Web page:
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Nevada Library Association Annual Conference - 2019; November 2-4, 2019

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Academic [clear filter]
Sunday, November 3
 

2:00pm PST

Upgrading Information Literacy in First-year English Composition: Mapping Student Learning Outcomes to the ACRL Framework
In response to the shifting trends of library instruction for first-year English Composition courses at the University of Nevada, Reno, a team from Research & Instructional Services collaborated with the English Department’s Core Writing Program to identify intended learning goals and differentiated outcomes for each course, develop a bank of shared information literacy activities to address those outcomes, and avoid redundancy in information literacy instruction. Working in teams and using recent ENG 101 and ENG 102 syllabi as a starting point, the presenters identified course learning outcomes with information literacy components. From the course outcomes, the presenter's wrote information literacy learning outcomes that were tied to the ACRL Framework for Information Literacy in Higher Education and identified or developed activities for each information literacy learning outcome. The presenters will share strategies for mapping student learning outcomes, creating a shared activity bank, designing interactive learning exercises, and marketing newly scaffolded instruction to faculty.

Speakers
avatar for Rayla Tokarz

Rayla Tokarz

Information Literacy Librarian, University of Nevada, Reno
avatar for Tati Mesfin

Tati Mesfin

Instructional Librarian, University of Nevada Reno-Library
Tati Mesfin provides information literacy instruction at the University of Nevada, Reno.  She helps support English Composition faculty and first-year students with their research. Her research interests include peer-assisted learning and reference services.
avatar for Rosalind Bucy

Rosalind Bucy

Research & Instruction Librarian, University of Nevada, Reno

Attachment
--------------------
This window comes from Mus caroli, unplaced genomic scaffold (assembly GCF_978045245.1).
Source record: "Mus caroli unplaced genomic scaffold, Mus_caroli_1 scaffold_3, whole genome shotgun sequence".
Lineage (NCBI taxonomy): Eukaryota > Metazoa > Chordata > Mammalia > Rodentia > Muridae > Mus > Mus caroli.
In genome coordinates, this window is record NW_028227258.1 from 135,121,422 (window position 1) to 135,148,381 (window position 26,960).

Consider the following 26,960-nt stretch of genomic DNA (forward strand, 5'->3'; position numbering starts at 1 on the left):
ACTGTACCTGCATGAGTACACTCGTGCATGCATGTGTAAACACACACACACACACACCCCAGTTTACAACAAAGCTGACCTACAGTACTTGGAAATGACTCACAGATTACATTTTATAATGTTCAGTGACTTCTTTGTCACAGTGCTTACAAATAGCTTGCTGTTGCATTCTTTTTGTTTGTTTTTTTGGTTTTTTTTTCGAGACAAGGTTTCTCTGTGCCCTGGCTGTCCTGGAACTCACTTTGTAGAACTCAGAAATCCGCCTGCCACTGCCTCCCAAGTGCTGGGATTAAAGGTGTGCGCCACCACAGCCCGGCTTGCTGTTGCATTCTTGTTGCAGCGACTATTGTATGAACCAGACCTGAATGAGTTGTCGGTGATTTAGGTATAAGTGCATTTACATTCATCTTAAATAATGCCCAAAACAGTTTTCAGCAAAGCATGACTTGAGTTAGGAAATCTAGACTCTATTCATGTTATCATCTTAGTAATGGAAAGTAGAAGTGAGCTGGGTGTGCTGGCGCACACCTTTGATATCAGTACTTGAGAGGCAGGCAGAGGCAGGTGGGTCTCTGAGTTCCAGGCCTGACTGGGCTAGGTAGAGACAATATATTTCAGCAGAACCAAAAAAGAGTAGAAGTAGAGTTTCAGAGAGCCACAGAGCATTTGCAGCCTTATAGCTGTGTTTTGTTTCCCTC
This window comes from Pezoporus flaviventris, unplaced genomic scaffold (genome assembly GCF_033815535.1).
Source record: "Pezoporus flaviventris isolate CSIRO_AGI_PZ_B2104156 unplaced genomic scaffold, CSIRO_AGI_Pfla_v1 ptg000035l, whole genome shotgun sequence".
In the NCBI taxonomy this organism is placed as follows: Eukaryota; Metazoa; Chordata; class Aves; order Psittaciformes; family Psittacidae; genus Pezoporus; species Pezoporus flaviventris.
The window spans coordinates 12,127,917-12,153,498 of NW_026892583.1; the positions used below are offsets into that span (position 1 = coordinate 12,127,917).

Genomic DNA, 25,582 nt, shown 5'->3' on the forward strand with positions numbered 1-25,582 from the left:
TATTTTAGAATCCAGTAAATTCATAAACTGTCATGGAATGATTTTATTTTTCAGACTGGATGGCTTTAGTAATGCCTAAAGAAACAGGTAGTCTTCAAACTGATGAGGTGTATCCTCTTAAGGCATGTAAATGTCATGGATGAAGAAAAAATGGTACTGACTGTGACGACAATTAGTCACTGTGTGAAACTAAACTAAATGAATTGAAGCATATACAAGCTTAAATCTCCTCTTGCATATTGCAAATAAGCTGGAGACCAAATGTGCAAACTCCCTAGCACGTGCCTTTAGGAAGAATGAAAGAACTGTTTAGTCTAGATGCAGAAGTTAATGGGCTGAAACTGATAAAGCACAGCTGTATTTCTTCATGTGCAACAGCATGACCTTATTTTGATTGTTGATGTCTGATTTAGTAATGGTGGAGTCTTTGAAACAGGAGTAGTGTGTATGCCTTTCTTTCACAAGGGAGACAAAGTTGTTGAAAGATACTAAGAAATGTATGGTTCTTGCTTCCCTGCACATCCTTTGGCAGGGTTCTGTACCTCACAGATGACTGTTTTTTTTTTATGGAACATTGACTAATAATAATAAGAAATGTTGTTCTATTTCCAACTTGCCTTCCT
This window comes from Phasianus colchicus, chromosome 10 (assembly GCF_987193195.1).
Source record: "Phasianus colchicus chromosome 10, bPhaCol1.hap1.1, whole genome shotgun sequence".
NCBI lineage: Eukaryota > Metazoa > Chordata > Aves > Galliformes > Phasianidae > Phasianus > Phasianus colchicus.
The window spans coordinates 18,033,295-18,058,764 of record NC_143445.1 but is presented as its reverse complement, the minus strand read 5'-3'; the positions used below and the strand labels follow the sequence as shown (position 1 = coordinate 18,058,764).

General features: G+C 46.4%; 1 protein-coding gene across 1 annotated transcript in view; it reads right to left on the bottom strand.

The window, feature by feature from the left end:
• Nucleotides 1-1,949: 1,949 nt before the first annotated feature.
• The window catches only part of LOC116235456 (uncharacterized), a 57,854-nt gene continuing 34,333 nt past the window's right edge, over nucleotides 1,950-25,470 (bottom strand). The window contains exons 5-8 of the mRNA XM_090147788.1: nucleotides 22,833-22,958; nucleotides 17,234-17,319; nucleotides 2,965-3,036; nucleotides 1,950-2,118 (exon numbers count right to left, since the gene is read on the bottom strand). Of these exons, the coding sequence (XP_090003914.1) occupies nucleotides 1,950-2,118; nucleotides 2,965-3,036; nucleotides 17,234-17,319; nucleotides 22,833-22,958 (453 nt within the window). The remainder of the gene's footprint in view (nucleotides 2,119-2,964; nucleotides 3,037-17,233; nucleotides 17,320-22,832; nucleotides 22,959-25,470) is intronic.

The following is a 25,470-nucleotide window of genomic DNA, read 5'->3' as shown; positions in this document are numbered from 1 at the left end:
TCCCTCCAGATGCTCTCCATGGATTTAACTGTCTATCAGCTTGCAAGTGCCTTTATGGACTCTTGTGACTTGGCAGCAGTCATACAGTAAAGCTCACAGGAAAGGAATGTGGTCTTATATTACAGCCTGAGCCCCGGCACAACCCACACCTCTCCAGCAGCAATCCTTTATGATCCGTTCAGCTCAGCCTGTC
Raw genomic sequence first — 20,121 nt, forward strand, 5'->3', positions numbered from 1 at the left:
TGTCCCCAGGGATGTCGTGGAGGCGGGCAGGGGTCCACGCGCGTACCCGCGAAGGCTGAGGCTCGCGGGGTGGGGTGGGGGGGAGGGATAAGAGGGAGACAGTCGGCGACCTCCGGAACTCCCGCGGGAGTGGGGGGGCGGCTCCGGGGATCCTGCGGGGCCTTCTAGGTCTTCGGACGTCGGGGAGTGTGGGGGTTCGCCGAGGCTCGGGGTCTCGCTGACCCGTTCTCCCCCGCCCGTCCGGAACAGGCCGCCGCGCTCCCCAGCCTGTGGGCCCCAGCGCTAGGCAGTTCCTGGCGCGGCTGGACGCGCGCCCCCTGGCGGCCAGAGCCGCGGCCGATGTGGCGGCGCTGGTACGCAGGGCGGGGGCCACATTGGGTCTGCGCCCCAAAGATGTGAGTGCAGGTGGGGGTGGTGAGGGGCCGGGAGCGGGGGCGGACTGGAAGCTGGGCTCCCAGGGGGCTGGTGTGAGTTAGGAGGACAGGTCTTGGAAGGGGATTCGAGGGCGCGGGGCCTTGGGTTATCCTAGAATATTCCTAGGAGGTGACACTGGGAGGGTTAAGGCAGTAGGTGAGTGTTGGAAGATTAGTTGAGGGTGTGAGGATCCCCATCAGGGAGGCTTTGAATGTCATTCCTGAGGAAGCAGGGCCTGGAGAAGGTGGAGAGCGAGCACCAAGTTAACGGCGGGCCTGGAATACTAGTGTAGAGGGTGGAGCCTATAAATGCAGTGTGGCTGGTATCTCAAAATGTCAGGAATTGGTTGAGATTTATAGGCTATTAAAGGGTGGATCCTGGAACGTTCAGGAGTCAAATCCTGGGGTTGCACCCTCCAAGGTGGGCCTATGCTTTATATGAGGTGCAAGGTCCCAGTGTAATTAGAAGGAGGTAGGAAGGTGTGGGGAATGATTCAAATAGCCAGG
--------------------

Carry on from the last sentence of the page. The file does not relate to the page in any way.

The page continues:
Rosalind Bucy is a Research & Instruction Librarian at the University of Nevada, Reno, where she supports faculty and students in teaching, learning, and research for the Humanities and Core Writing.


Sunday November 3, 2019 2:00pm - 2:45pm PST
Pyramid Room
 
Monday, November 4
 

10:00am PST

Librarians and Researchers on Academic Library Impact: Characteristics and Perspectives
The ACRL Academic Library Impact (ALI) report defines strategic directions of research for the area of academic library impact on student success through six priority areas. These areas were developed through a literature review and interviews with primarily administrators and provosts. This research project seeks to address this limitation by surveying and interviewing librarians and researchers who conduct academic library impact research. We focus on two main questions: 1) What are the characteristics of the population of librarians and researchers who conduct research in this area? and 2) What are the thoughts and perspectives of this group in response to the ALI report? This presentation will discuss the results in order to explore the perspectives and experiences of librarians and researchers, particularly around their experiences conducting library impact research, and compare and contrast the responses between librarians and researchers versus administrators.

Speakers
avatar for James Cheng

James Cheng

Library Data Analyst, University of Nevada Las Vegas
James has been the Library Data Analyst in the University Libraries since December 2016. Prior to joining UNLV, he was the North Carolina State University Libraries Lois Madden Todd Fellow. He earned his Bachelor of Arts degree in Neuroscience from Colorado College and his Master... Read More →


Monday November 4, 2019 10:00am - 10:45am PST
Pyramid Room

2:00pm PST

Building Bridges With Virtual Reality